Grant enables ECU biologist to study photosynthesis protein
(Oct. 24, 2005)
A grant from the National Science Foundation has enabled an East Carolina University biologist to explore photosynthesis on the molecular level.
The three-year grant, totaling nearly $280,000, allows Cindy Putnam-Evans to continue to investigate how a protein found in plants reacts and splits water molecules during photosynthesis. Photosynthesis, the process a plant uses to create energy from sunlight, Putnam-Evans said, releases oxygen into the atmosphere.
“This reaction is very important because it is virtually the only source of molecular oxygen in the biosphere and almost all life depends upon this oxygen source for survival,” Putnam-Evans said.
The protein, called CP43, could play a key role in the production of oxygen during photosynthesis. Putnam-Evans, who has studied this protein with NSF funding since 1994, is altering the gene encoding CP43 in blue-green algae in an attempt to define precisely the role of the protein during this process. She selects an amino acid from the protein, replaces it with a different amino acid, and then introduces the mutant DNA into the algae to track the photosynthesis process. Pinpointing how the altered protein affects the photosynthesis function could provide clues for the role this protein plays.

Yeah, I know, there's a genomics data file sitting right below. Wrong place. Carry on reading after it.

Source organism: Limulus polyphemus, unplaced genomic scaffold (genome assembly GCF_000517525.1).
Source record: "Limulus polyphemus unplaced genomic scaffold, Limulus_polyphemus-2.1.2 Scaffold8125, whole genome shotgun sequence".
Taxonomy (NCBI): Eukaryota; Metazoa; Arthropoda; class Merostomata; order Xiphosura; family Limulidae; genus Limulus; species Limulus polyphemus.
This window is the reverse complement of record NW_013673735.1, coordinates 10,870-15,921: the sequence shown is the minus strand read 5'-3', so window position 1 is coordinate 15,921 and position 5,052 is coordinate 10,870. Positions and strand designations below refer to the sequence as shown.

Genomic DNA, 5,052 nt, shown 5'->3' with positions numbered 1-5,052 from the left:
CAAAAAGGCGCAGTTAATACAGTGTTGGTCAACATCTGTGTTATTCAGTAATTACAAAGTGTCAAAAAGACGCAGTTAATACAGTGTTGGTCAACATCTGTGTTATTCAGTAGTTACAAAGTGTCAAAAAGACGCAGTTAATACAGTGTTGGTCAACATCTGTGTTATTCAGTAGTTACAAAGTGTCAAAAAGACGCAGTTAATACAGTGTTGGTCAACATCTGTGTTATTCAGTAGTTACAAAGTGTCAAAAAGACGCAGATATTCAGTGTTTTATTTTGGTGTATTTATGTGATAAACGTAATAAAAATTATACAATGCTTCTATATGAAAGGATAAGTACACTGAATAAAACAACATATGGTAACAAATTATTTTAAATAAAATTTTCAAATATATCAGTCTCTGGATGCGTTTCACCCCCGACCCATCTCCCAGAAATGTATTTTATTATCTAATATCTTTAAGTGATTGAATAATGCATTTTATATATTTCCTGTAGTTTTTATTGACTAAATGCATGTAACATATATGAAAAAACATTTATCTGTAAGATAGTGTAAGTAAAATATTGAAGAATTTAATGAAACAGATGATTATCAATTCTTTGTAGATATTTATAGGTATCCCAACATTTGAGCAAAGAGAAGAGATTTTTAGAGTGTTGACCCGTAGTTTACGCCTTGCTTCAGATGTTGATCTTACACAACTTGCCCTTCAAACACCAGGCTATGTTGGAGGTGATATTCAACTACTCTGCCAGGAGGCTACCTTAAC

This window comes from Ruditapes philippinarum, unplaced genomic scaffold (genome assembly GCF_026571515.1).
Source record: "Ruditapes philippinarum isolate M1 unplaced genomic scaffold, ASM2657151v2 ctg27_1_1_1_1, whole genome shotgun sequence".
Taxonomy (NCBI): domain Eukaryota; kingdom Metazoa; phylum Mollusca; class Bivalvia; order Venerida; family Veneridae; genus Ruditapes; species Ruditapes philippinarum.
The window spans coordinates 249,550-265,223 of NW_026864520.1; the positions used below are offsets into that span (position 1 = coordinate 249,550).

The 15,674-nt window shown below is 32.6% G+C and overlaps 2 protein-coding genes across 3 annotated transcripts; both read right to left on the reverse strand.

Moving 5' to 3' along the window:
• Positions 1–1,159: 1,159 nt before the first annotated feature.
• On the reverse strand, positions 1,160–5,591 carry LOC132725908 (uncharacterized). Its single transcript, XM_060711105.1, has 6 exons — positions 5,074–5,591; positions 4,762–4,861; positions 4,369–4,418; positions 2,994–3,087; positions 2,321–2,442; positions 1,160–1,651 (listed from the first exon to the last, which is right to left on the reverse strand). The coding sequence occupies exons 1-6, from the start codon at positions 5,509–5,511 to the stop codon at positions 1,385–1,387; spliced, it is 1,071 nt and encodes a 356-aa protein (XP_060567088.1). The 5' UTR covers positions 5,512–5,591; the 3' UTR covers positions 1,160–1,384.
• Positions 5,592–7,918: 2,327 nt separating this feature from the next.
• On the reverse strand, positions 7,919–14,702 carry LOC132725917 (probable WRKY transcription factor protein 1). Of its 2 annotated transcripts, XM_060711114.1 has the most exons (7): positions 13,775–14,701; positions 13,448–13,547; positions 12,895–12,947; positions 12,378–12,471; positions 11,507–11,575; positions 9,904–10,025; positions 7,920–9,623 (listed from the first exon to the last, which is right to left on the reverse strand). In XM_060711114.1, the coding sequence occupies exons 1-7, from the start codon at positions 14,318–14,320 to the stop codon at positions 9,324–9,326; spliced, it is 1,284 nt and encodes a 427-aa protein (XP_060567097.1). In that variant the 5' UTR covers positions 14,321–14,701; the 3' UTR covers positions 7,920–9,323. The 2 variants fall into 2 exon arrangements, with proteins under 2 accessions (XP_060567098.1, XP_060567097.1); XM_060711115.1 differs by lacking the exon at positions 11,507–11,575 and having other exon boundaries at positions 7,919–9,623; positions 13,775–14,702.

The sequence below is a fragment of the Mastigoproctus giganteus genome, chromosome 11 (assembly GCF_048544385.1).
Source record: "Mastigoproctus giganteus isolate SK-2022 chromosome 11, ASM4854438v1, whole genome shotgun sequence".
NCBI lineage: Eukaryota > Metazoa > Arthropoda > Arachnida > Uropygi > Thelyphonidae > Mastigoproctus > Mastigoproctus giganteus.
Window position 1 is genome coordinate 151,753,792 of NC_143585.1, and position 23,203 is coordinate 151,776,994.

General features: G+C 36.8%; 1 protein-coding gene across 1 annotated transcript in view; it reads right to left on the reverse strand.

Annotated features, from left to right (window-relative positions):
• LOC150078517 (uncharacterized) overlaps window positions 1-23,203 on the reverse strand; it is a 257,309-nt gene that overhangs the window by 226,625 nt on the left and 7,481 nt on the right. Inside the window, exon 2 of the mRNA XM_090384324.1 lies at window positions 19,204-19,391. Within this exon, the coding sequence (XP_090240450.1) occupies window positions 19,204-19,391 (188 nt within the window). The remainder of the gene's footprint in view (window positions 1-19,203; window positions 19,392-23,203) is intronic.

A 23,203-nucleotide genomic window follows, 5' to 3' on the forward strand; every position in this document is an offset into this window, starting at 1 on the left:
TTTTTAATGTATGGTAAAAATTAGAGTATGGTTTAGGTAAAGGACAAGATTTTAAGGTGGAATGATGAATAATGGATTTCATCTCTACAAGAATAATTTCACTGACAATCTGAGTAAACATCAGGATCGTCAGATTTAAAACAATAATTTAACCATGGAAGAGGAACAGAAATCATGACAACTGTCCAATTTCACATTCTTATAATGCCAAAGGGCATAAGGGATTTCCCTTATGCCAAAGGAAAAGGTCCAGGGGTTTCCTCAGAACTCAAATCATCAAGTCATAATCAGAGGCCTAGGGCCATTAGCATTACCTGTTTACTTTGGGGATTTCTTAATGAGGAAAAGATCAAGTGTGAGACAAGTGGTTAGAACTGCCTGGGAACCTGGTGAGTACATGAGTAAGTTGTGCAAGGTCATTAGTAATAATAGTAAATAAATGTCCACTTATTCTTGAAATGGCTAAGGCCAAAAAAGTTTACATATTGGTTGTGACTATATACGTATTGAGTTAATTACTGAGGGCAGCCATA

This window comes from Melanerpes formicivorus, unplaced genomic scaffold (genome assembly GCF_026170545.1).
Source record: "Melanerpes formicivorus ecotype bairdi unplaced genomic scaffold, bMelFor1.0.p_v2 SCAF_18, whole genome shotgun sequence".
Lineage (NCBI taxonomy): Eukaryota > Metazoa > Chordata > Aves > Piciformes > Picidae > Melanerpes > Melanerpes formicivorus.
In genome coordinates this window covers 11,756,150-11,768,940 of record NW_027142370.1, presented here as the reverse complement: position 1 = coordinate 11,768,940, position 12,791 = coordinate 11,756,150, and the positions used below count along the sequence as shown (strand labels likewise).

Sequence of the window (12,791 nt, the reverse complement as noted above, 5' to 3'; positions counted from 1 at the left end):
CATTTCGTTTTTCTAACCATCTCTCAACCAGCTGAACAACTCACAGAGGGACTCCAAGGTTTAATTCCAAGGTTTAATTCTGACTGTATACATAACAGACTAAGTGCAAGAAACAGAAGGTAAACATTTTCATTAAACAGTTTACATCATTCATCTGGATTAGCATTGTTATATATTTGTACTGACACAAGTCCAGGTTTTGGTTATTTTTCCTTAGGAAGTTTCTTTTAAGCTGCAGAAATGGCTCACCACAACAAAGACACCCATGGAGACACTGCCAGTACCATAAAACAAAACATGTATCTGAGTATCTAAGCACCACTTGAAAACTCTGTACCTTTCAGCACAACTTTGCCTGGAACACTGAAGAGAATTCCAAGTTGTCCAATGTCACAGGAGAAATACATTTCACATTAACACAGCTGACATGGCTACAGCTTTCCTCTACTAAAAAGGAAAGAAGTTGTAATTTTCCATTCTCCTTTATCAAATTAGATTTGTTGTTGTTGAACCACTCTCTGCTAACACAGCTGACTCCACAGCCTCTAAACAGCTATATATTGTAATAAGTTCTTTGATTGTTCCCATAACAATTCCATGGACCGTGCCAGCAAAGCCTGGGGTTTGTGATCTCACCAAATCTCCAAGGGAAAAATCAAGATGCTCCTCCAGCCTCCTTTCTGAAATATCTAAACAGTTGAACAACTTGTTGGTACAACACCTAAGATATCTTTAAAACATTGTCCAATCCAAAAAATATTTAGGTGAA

“Based on the work we’ve done in the past, and based on structural data, we think this protein may be involved directly in the catalytic mechanism,” she said.
Understanding the role of this protein, said Putnam-Evans, could prove useful for agricultural applications, as well as for possible synthetic oxygen production.
The grant, entitled “Role of CP43 in Protein/Protein and Protein/Cofactor Interactions in Photosystem II,” provides stipends for two graduate and two undergraduate research assistants, who help Putnam-Evans conduct and track her research.
Putnam-Evans, who has been a faculty member at ECU since 1993, grew up in Boiling Springs, N.C.